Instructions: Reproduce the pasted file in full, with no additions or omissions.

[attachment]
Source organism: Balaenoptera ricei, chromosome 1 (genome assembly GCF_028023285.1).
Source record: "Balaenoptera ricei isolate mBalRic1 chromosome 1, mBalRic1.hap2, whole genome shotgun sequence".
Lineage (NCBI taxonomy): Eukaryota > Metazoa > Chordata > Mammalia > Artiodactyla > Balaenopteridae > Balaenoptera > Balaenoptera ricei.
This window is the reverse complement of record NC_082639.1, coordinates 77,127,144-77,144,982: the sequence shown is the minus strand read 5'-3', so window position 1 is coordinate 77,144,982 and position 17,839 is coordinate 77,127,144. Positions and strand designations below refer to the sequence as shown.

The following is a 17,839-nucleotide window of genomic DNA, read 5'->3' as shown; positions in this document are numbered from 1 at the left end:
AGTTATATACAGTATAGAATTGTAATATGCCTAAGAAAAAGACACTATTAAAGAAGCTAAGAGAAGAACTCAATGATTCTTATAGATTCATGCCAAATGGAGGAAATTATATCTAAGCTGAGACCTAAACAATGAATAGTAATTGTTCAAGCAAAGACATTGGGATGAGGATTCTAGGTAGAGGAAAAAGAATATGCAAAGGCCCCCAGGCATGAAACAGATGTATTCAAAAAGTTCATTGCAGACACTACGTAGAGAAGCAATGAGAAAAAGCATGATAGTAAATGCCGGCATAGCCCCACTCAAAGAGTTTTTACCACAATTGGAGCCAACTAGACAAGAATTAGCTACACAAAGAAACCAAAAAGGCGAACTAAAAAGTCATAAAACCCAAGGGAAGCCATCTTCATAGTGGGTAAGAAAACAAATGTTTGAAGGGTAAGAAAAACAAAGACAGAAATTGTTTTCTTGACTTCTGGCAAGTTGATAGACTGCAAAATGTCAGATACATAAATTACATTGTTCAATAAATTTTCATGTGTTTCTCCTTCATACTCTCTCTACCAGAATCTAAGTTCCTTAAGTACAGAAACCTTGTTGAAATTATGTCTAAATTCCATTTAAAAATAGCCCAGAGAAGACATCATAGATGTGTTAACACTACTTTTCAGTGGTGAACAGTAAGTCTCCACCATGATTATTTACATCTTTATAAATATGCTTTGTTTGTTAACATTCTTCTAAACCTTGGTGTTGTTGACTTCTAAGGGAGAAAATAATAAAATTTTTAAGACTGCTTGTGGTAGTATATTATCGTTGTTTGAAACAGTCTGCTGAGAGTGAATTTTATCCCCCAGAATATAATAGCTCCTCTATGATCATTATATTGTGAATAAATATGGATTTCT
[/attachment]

Source organism: Balaenoptera ricei, chromosome 1 (genome assembly GCF_028023285.1).
Source record: "Balaenoptera ricei isolate mBalRic1 chromosome 1, mBalRic1.hap2, whole genome shotgun sequence".
Lineage (NCBI taxonomy): Eukaryota > Metazoa > Chordata > Mammalia > Artiodactyla > Balaenopteridae > Balaenoptera > Balaenoptera ricei.
This window is the reverse complement of record NC_082639.1, coordinates 77,127,144-77,144,982: the sequence shown is the minus strand read 5'-3', so window position 1 is coordinate 77,144,982 and position 17,839 is coordinate 77,127,144. Positions and strand designations below refer to the sequence as shown.

The following is a 17,839-nucleotide window of genomic DNA, read 5'->3' as shown; positions in this document are numbered from 1 at the left end:
AGTTATATACAGTATAGAATTGTAATATGCCTAAGAAAAAGACACTATTAAAGAAGCTAAGAGAAGAACTCAATGATTCTTATAGATTCATGCCAAATGGAGGAAATTATATCTAAGCTGAGACCTAAACAATGAATAGTAATTGTTCAAGCAAAGACATTGGGATGAGGATTCTAGGTAGAGGAAAAAGAATATGCAAAGGCCCCCAGGCATGAAACAGATGTATTCAAAAAGTTCATTGCAGACACTACGTAGAGAAGCAATGAGAAAAAGCATGATAGTAAATGCCGGCATAGCCCCACTCAAAGAGTTTTTACCACAATTGGAGCCAACTAGACAAGAATTAGCTACACAAAGAAACCAAAAAGGCGAACTAAAAAGTCATAAAACCCAAGGGAAGCCATCTTCATAGTGGGTAAGAAAACAAATGTTTGAAGGGTAAGAAAAACAAAGACAGAAATTGTTTTCTTGACTTCTGGCAAGTTGATAGACTGCAAAATGTCAGATACATAAATTACATTGTTCAATAAATTTTCATGTGTTTCTCCTTCATACTCTCTCTACCAGAATCTAAGTTCCTTAAGTACAGAAACCTTGTTGAAATTATGTCTAAATTCCATTTAAAAATAGCCCAGAGAAGACATCATAGATGTGTTAACACTACTTTTCAGTGGTGAACAGTAAGTCTCCACCATGATTATTTACATCTTTATAAATATGCTTTGTTTGTTAACATTCTTCTAAACCTTGGTGTTGTTGACTTCTAAGGGAGAAAATAATAAAATTTTTAAGACTGCTTGTGGTAGTATATTATCGTTGTTTGAAACAGTCTGCTGAGAGTGAATTTTATCCCCCAGAATATAATAGCTCCTCTATGATCATTATATTGTGAATAAATATGGATTTCT